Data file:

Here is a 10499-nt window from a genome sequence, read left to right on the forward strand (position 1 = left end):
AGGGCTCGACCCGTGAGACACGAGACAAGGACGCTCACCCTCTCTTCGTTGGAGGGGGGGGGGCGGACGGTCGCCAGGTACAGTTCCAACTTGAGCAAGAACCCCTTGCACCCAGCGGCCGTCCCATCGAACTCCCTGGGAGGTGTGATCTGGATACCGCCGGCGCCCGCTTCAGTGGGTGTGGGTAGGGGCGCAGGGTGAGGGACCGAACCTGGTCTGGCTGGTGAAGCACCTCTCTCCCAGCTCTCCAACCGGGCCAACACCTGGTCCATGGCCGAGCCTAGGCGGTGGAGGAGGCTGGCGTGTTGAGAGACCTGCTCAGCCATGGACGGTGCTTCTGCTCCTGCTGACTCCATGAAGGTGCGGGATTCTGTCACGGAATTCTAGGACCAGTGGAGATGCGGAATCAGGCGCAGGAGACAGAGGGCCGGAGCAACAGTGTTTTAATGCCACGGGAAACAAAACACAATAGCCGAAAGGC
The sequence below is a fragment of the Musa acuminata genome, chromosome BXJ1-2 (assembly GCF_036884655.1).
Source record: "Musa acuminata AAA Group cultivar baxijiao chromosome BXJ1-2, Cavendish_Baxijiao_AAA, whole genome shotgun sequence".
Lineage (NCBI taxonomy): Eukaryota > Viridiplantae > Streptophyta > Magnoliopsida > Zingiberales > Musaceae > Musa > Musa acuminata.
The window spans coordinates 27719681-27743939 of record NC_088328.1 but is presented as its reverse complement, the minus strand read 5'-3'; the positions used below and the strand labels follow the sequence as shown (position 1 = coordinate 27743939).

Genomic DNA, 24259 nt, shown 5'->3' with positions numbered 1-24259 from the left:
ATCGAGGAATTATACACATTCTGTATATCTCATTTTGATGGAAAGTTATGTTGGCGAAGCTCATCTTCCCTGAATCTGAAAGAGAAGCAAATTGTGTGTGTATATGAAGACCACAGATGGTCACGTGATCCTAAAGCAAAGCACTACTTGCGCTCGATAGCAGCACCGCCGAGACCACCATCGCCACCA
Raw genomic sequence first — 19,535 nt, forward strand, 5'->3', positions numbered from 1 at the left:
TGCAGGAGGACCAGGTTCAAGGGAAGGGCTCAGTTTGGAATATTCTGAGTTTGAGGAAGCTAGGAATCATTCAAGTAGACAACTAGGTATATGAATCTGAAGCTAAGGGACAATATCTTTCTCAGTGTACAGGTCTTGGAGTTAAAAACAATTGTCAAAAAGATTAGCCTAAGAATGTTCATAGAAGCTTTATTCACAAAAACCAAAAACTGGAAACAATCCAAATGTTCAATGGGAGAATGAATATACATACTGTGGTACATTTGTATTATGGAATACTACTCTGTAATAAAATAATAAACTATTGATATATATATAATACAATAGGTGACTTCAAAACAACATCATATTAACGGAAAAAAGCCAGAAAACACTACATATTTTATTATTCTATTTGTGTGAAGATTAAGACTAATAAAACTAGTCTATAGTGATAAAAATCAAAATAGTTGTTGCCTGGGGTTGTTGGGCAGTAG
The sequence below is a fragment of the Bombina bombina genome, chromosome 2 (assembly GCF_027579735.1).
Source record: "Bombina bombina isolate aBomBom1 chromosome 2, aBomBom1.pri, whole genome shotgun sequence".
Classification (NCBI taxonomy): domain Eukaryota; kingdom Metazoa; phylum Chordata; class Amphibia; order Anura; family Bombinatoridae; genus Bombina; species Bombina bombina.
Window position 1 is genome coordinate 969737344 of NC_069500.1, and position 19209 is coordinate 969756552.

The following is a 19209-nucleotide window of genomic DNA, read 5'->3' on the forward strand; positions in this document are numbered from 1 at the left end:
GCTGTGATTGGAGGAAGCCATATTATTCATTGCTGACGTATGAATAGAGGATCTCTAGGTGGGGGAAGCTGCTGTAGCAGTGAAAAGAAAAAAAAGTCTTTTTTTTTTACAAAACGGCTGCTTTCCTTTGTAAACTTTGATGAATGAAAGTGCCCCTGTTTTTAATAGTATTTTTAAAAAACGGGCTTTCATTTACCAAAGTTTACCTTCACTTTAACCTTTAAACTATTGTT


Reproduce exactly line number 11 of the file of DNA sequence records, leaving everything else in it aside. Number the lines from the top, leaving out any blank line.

The sequence below is a fragment of the Bombina bombina genome, chromosome 2 (assembly GCF_027579735.1).